How to Have a Fun, Festive, Pet Safe, Happy Easter!

Spring is in the air! And along with the new season, comes Peter Cottontail, hopping down that Bunny Trail.

Happy Easter With Your Pet DogWith all the excitement of families gathering together and stepping outside for some Easter fun, whether it’s hunting for hidden eggs or kids searching for their Easter baskets, this holiday is also a good time to review some innocent looking dangers in order to avoid them so a Happy Easter can be had by all, especially our canine companions.

Spring Showers Bring Pretty Flowers

Easter plants and flowers, i.e. lilies, daffodils, azaleas, hyacinths, tulips etc., are very pretty, but they are toxic to our pets (dogs, cats, and horses). So if you share your home with a pet and were planning on planting, decorating, or giving a pet parent friend one as a gift, please go faux or don’t give or plant one at all!

To see a full list of plants toxic to pets, visit the ASPCA’s website at: http://www.aspca.org/pet-care/animal-poison-control/toxic-and-non-toxic-plants.

A Tisket, A Tasket, Beware of That Easter Basket!

Oh, how much fun to go on an Easter egg and basket hunt! One of the highlights of Easter morning for the kids (and adults)! While having fun, please keep a cautious eye out for some innocent-looking dangers for dogs:

Easter Grass

Easter basket grass is so festive, but it can be a choking hazard for your dog. Be cautious, or better yet, don’t use it; use crumpled up colored tissue paper or recycle by shredding newspaper funny sheets instead!

Oh, Boy, Toys!

Many Easter baskets are filled with bright, shiny plastic Easter eggs and cute little children’s toys that are so much fun to play with, but watch out as pieces of plastic, small parts, and toy batteries your dog could wind up swallowing, and possibly causing an injury or a blockage. Just keep the basket placed up high and out of a dog’s reach to avoid an emergency trip to the vet’s.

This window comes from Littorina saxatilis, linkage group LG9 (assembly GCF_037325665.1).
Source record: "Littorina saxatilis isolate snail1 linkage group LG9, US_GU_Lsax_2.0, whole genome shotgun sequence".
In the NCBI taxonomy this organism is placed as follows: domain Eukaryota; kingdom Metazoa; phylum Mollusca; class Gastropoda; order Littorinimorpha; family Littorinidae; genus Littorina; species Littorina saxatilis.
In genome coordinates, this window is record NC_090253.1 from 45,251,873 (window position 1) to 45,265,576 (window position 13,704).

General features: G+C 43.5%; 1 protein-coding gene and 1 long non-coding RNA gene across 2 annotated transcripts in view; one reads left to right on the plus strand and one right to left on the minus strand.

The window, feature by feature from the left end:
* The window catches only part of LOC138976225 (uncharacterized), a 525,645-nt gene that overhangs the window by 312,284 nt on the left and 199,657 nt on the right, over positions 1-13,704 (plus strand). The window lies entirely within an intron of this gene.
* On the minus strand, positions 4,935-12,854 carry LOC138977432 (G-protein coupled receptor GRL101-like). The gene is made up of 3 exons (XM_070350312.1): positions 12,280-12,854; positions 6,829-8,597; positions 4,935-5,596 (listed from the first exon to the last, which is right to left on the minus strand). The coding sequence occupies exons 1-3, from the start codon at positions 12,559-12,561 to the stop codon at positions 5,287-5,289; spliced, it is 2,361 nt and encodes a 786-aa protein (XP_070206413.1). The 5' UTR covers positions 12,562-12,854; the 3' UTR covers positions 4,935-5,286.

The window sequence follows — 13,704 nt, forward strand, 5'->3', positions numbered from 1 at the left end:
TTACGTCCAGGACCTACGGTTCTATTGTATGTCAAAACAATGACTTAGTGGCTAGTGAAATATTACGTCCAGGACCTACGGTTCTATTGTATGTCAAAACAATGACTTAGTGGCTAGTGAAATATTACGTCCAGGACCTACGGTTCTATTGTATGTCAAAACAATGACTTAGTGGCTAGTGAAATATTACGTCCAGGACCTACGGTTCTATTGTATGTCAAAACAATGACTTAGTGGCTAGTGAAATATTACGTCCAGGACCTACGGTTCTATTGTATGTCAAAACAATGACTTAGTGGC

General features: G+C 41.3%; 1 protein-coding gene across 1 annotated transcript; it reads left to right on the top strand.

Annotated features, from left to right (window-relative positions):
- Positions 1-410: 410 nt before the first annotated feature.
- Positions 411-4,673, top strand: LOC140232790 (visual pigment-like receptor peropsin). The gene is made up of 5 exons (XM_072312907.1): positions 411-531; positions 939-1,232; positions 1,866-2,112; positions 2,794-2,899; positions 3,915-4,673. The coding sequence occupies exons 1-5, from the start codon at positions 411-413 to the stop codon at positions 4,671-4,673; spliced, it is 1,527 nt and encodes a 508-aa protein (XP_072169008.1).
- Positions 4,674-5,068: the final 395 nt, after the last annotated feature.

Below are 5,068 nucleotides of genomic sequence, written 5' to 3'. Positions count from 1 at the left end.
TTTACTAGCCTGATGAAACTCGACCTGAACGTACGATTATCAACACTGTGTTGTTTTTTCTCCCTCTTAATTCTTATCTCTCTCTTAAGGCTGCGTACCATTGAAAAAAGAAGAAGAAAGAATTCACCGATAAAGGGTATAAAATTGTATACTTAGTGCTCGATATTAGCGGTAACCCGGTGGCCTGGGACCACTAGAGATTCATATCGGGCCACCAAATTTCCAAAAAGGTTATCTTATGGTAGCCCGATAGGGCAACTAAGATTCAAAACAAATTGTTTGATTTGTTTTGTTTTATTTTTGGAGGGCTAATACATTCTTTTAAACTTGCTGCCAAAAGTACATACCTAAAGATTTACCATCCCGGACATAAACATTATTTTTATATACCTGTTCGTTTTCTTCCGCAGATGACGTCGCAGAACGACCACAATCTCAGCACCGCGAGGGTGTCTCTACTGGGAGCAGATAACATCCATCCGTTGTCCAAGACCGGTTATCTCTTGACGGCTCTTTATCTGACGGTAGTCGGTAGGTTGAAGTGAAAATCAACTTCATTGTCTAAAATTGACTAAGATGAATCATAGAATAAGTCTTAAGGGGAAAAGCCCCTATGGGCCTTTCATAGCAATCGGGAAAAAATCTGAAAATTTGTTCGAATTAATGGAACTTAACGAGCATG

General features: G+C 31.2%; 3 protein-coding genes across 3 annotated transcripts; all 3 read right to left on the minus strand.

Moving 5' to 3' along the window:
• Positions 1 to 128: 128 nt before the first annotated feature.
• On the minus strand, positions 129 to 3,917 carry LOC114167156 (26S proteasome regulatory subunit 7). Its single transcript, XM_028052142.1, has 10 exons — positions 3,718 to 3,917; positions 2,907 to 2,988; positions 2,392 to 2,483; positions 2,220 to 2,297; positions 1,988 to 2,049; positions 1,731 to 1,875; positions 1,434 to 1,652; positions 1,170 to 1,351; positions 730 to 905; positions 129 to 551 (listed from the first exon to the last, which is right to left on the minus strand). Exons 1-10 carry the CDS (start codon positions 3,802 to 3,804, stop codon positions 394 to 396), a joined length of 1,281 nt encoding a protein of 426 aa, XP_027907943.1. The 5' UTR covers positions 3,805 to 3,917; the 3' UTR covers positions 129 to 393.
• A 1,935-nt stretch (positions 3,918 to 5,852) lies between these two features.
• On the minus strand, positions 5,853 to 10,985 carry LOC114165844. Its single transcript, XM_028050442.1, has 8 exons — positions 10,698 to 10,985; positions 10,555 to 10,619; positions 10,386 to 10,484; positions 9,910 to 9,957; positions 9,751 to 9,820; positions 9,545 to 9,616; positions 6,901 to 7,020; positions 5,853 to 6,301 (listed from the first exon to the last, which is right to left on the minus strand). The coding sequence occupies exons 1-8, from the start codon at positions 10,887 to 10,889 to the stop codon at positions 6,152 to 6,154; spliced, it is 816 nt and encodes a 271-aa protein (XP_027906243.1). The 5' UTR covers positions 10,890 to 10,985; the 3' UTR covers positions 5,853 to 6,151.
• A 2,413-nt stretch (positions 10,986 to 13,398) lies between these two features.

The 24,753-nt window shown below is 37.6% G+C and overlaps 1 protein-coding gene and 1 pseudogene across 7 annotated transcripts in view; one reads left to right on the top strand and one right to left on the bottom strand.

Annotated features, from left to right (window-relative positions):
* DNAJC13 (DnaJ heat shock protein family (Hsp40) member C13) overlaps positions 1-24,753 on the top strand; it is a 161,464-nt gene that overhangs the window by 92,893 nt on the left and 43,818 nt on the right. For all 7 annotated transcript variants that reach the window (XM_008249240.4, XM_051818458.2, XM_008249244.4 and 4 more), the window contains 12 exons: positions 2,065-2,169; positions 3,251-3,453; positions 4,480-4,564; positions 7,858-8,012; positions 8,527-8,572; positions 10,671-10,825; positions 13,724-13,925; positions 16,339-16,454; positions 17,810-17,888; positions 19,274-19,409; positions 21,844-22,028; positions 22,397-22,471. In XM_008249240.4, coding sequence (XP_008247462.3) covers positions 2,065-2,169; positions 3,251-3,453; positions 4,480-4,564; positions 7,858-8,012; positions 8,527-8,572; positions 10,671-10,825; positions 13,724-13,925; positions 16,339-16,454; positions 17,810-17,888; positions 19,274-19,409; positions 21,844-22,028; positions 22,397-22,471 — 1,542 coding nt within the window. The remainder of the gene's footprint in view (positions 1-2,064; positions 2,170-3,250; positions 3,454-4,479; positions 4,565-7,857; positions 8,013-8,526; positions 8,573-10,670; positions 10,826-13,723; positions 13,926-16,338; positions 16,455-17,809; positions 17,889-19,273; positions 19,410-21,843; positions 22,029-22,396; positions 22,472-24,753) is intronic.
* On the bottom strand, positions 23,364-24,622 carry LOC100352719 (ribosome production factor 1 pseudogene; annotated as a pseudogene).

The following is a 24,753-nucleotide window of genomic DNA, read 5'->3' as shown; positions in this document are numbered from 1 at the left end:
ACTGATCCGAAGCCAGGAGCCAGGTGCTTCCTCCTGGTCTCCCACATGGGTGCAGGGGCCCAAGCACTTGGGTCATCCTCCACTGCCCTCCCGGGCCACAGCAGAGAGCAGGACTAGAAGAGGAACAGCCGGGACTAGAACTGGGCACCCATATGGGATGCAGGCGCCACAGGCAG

Chocolate? So Not for Dogs!

What’s an Easter basket without a chocolate bunny or an egg hunt without chocolate eggs? Please be sure to keep baskets out of the reach of your dogs. Hide the chocolate eggs in safe dog-free zones or areas where your dogs cannot get to them. When in doubt, skip hiding chocolate eggs.

Chocolate is toxic, and according to the ASPCA, darker chocolate is more dangerous than milk chocolate. If ingested, your dog can become very sick with “vomiting and diarrhea, panting, excessive thirst and urination, hyperactivity, abnormal heart rhythm, tremors, seizures, and even death.” Be sure to make note of where you hide all the eggs, and after the hunt, do a sweep to be sure none were left behind or fell down to dog level. (A good suggestion is to get down on all of your fours and see the world from your dog’s eye view).

Sugar-Free, Not to Be!

Watch out for sugar-free candy, gum, cakes, etc. containing Xylitol. According to the ASPCA, “Initial signs of toxicosis include vomiting, lethargy, and loss of coordination. Signs can progress to seizures. Elevated liver enzymes and liver failure can be seen within a few days. So ladies and gents, watch those open purses or coat pockets where dogs can easily get into.

Flee the Sweet Treats!

While sugary desserts, candy, cakes, and jellybeans are so tempting for us humans, all that sugar is not good for anyone, including our dogs! Too many sweet treats can lead to hypoglycemia, diabetes, obesity, hyperactivity, and dental issues. Instead, give your dog a nice fresh healthy homemade dog treat!

Be a Good Egg.

While cooked hard-boiled eggs can be a healthy addition to your dog’s diet, a rotten one certainly isn’t. If your child’s basket or Easter egg hunt includes colored hard-boiled eggs, make note of the number of them and where you hide them all. At the end of the hunt, make sure they are all accounted for to ensure that your dog, with his super-duper keen sense of smell, doesn’t find them at a later date and eat them when they have spoiled.